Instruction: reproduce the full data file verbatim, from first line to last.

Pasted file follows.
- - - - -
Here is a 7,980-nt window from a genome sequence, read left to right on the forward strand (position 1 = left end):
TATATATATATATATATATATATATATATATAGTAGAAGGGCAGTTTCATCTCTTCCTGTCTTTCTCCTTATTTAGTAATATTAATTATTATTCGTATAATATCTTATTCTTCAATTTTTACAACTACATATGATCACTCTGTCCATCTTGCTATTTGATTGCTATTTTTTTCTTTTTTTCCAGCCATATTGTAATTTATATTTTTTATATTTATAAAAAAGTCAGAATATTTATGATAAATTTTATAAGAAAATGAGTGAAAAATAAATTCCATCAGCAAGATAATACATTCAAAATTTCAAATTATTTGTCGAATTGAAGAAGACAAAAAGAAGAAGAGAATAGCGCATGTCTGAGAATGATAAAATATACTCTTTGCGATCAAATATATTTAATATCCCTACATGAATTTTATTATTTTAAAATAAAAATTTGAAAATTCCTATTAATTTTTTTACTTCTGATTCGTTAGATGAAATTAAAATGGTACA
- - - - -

Here is a 7,980-nt window from a genome sequence, read left to right on the forward strand (position 1 = left end):
TATATATATATATATATATATATATATATATAGTAGAAGGGCAGTTTCATCTCTTCCTGTCTTTCTCCTTATTTAGTAATATTAATTATTATTCGTATAATATCTTATTCTTCAATTTTTACAACTACATATGATCACTCTGTCCATCTTGCTATTTGATTGCTATTTTTTTCTTTTTTTCCAGCCATATTGTAATTTATATTTTTTATATTTATAAAAAAGTCAGAATATTTATGATAAATTTTATAAGAAAATGAGTGAAAAATAAATTCCATCAGCAAGATAATACATTCAAAATTTCAAATTATTTGTCGAATTGAAGAAGACAAAAAGAAGAAGAGAATAGCGCATGTCTGAGAATGATAAAATATACTCTTTGCGATCAAATATATTTAATATCCCTACATGAATTTTATTATTTTAAAATAAAAATTTGAAAATTCCTATTAATTTTTTTACTTCTGATTCGTTAGATGAAATTAAAATGGTACA